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Greens Harbor project completed — but at a hefty cost

New London — The drainage and park improvement projects at Greens Harbor Beach are completed but have come with a hefty price tag.

The latest estimate presented to the City Council shows the cost has increased from the estimated $1.9 million to a final tally of $5.15 million — a combination of added work to expand the park and unexpected costs related to drainage and associated work under Pequot Avenue.

City administrators have called the project a success, since it enlarges and beautifies the beach and park areas while addressing the historical flooding problems along that stretch of road.

City Councilor Martin Olsen continues to argue the city administration has skirted City Charter provisions that give the council control over the city’s “purse strings.” Olsen, a Republican challenging Mayor Michael Passero in the upcoming election, was already critical of what he characterized as a lack of transparency about the work there.

Finance Director David McBride presented an overview of the project, along with possible funding sources, to the Finance Committee of the City Council on Monday.

The city is using about $2.3 million in funds that were borrowed over the past few years for undefined infrastructure work — things like road, sidewalk and drainage projects — to cover a portion of the Greens Harbor cost overruns but is looking for other sources to make up the rest, McBride said.

The city already has applied for the additional grant funds from the state Department of Housing and plans to talk with the Stormwater Authority for the possibility of more.

The original scope of the project, funded with a $1.48 million federal grant and city commitment of $493,000, was to relocate an outfall pipe away from the beach and improve drainage in the area. The city was approved for funding in 2014.

The city’s Public Works Department managed the project and hired Colonna Concrete in 2018, expanding the scope of work to include a rehab of the park. Costs eventually mushroomed due to the need for additional excavation work and a requirement that a bypass road be constructed to allow traffic to pass through the construction site.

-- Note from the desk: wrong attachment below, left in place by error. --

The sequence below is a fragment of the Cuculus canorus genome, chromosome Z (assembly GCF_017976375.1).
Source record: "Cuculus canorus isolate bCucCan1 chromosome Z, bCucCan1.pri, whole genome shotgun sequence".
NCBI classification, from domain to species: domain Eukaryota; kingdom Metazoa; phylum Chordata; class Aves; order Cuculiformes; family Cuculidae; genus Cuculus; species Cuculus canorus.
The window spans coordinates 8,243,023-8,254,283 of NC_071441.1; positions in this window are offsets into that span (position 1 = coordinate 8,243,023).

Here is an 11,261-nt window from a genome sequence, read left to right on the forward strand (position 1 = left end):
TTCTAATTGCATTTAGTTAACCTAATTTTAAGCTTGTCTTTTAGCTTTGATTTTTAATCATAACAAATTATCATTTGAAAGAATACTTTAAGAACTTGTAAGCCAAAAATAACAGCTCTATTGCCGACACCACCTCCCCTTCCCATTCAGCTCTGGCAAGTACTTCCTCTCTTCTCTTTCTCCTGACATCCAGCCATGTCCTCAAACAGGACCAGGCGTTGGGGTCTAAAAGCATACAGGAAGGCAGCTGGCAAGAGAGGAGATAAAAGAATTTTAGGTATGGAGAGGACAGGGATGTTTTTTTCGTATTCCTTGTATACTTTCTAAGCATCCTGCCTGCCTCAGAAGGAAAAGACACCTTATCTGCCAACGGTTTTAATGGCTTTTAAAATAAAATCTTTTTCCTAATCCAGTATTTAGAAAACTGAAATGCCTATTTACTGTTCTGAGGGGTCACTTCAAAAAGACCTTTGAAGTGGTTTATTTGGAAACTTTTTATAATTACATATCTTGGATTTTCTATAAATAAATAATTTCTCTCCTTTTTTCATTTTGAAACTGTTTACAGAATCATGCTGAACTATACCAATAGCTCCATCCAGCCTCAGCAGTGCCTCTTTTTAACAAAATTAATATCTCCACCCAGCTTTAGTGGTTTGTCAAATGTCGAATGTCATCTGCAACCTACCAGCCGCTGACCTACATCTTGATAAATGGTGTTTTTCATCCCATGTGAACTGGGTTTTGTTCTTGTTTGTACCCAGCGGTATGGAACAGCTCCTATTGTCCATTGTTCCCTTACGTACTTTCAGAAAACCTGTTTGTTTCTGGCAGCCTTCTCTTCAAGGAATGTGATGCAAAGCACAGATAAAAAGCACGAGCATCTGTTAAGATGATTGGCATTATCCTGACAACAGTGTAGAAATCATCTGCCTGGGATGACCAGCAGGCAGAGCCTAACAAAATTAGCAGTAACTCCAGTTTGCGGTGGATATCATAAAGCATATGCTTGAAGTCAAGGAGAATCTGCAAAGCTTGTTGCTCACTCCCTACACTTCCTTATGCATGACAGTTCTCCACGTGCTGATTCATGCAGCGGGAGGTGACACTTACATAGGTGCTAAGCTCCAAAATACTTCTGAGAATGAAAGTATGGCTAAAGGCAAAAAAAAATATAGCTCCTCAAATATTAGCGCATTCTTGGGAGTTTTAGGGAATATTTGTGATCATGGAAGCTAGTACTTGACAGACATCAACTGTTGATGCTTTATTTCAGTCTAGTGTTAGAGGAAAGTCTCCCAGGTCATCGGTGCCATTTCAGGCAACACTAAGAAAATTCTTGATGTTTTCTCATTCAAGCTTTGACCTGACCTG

Olsen said Article VIII, Sec. 70, of the city charter, which requires that modifications of contracts need authorization of the City Council, was “grossly abused,” despite an opinion of the city's law director that it was not.

“They’re arguing a bond approved in 2017 and 2018 is being used,” Olsen said. “We didn’t approve a blank check for millions of dollars. We approved a bond that year for roads and sidewalks and an approved list of streets to be getting sidewalks and curbs. The policies and procedures have been bastardized.”

Olsen said his fellow council members, all Democrats, are now “circling the wagons to protect the administration.”

“It’s embarrassing,” Olsen said.

McBride said all funding sources used had been approved but also acknowledged there were lapses in communication with the City Council about project costs and funding sources.

McBride recommended a monthly meeting to be held with the public works director and the council’s liaison to review all capital projects — such as the ongoing high school project. Olsen is the council’s current liaison.

Councilor Tracee Reiser, chairwoman of the Finance Committee, said McBride addressed the pressing questions of the council: why the work was necessary and clarity on funding sources for that work. She said one outcome is likely to be a strengthening of communication between departments' heads and the council.


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